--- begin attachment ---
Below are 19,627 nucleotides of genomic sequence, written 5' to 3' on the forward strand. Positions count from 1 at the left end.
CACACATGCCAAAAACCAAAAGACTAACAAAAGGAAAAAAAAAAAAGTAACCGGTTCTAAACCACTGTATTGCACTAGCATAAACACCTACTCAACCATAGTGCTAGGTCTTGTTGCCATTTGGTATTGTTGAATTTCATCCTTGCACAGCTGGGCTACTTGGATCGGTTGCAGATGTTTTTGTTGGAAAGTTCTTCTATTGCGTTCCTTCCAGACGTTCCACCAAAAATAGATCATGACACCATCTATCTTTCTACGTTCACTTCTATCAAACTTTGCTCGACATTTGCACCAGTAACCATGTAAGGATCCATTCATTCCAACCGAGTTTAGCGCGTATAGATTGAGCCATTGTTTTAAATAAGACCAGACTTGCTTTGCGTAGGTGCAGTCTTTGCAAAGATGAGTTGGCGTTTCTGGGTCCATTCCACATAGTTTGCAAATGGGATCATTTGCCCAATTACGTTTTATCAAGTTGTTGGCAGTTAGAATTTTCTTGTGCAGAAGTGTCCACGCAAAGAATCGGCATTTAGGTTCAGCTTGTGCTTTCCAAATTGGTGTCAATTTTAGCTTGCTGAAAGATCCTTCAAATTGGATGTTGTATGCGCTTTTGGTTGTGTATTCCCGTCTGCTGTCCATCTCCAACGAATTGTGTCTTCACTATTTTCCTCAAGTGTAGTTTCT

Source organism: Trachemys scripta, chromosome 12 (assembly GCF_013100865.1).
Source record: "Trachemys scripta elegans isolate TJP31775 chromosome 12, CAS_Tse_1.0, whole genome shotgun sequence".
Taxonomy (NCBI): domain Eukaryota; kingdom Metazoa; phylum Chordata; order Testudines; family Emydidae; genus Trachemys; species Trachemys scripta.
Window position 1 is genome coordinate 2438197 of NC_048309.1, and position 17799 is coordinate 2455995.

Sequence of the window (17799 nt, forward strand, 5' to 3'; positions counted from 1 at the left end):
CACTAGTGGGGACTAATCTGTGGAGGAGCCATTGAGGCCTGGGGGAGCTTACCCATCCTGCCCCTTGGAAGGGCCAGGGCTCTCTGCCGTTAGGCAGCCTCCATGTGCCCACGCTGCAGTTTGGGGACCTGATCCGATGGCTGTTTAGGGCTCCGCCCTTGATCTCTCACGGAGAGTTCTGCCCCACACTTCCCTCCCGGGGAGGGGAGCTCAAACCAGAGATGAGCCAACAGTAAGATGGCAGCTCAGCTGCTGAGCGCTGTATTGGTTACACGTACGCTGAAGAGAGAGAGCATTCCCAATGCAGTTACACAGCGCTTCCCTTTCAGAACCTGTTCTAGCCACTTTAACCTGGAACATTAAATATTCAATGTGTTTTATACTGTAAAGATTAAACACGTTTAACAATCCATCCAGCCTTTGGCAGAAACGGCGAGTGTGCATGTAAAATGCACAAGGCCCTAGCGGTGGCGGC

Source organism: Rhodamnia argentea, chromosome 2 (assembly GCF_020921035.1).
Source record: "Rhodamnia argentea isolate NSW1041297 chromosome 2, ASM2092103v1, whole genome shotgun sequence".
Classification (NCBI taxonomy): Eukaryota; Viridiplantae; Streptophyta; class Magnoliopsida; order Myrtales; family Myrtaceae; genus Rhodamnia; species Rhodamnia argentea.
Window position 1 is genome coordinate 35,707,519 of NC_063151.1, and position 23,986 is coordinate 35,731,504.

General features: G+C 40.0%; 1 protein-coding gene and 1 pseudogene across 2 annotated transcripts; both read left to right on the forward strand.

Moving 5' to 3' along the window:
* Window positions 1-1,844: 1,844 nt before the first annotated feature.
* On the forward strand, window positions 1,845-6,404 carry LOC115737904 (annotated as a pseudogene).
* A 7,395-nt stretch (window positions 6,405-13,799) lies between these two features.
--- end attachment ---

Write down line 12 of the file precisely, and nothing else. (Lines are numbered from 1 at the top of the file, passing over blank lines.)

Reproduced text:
Window position 1 is genome coordinate 35,707,519 of NC_063151.1, and position 23,986 is coordinate 35,731,504.